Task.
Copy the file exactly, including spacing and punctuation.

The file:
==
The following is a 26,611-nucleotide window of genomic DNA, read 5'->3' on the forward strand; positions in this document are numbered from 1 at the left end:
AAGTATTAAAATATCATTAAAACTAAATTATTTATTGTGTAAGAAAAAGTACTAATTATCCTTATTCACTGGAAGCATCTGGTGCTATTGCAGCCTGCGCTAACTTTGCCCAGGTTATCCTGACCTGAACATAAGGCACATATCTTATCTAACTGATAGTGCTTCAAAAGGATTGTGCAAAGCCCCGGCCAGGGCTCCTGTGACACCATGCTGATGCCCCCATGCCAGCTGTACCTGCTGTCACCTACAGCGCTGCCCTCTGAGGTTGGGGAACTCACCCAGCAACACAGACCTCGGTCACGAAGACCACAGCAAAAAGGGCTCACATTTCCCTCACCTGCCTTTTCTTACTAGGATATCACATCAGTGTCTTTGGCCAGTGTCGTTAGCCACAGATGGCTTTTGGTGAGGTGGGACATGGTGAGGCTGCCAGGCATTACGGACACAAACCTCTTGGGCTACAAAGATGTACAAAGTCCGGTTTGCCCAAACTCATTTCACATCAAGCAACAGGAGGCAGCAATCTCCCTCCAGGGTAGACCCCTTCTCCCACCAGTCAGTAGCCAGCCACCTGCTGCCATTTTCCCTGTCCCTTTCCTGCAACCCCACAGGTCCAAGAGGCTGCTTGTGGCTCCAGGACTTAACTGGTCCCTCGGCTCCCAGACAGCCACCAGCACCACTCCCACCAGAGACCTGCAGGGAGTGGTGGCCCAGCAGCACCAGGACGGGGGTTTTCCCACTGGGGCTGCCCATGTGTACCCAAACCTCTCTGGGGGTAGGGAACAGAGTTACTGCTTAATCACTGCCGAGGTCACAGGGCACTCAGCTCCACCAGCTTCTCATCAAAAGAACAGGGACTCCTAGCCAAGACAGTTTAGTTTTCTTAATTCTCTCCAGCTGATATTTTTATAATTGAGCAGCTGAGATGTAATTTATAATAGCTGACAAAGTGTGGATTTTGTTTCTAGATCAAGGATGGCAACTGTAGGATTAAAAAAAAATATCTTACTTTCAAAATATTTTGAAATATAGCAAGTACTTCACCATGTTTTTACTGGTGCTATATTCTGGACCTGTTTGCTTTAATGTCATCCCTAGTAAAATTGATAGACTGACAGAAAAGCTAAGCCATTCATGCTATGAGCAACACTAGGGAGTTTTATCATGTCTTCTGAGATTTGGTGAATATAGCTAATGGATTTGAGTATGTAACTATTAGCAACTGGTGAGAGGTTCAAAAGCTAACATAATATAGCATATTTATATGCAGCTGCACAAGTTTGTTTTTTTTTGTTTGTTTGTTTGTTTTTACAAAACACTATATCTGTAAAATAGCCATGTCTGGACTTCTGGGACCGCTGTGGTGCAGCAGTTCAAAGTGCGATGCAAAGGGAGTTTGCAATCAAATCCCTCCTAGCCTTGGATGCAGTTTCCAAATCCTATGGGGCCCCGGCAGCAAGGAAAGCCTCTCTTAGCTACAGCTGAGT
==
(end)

The following is a 26,611-nucleotide window of genomic DNA, read 5'->3' on the forward strand; positions in this document are numbered from 1 at the left end:
AAGTATTAAAATATCATTAAAACTAAATTATTTATTGTGTAAGAAAAAGTACTAATTATCCTTATTCACTGGAAGCATCTGGTGCTATTGCAGCCTGCGCTAACTTTGCCCAGGTTATCCTGACCTGAACATAAGGCACATATCTTATCTAACTGATAGTGCTTCAAAAGGATTGTGCAAAGCCCCGGCCAGGGCTCCTGTGACACCATGCTGATGCCCCCATGCCAGCTGTACCTGCTGTCACCTACAGCGCTGCCCTCTGAGGTTGGGGAACTCACCCAGCAACACAGACCTCGGTCACGAAGACCACAGCAAAAAGGGCTCACATTTCCCTCACCTGCCTTTTCTTACTAGGATATCACATCAGTGTCTTTGGCCAGTGTCGTTAGCCACAGATGGCTTTTGGTGAGGTGGGACATGGTGAGGCTGCCAGGCATTACGGACACAAACCTCTTGGGCTACAAAGATGTACAAAGTCCGGTTTGCCCAAACTCATTTCACATCAAGCAACAGGAGGCAGCAATCTCCCTCCAGGGTAGACCCCTTCTCCCACCAGTCAGTAGCCAGCCACCTGCTGCCATTTTCCCTGTCCCTTTCCTGCAACCCCACAGGTCCAAGAGGCTGCTTGTGGCTCCAGGACTTAACTGGTCCCTCGGCTCCCAGACAGCCACCAGCACCACTCCCACCAGAGACCTGCAGGGAGTGGTGGCCCAGCAGCACCAGGACGGGGGTTTTCCCACTGGGGCTGCCCATGTGTACCCAAACCTCTCTGGGGGTAGGGAACAGAGTTACTGCTTAATCACTGCCGAGGTCACAGGGCACTCAGCTCCACCAGCTTCTCATCAAAAGAACAGGGACTCCTAGCCAAGACAGTTTAGTTTTCTTAATTCTCTCCAGCTGATATTTTTATAATTGAGCAGCTGAGATGTAATTTATAATAGCTGACAAAGTGTGGATTTTGTTTCTAGATCAAGGATGGCAACTGTAGGATTAAAAAAAAATATCTTACTTTCAAAATATTTTGAAATATAGCAAGTACTTCACCATGTTTTTACTGGTGCTATATTCTGGACCTGTTTGCTTTAATGTCATCCCTAGTAAAATTGATAGACTGACAGAAAAGCTAAGCCATTCATGCTATGAGCAACACTAGGGAGTTTTATCATGTCTTCTGAGATTTGGTGAATATAGCTAATGGATTTGAGTATGTAACTATTAGCAACTGGTGAGAGGTTCAAAAGCTAACATAATATAGCATATTTATATGCAGCTGCACAAGTTTGTTTTTTTTTGTTTGTTTGTTTGTTTTTACAAAACACTATATCTGTAAAATAGCCATGTCTGGACTTCTGGGACCGCTGTGGTGCAGCAGTTCAAAGTGCGATGCAAAGGGAGTTTGCAATCAAATCCCTCCTAGCCTTGGATGCAGTTTCCAAATCCTATGGGGCCCCGGCAGCAAGGAAAGCCTCTCTTAGCTACAGCTGAGT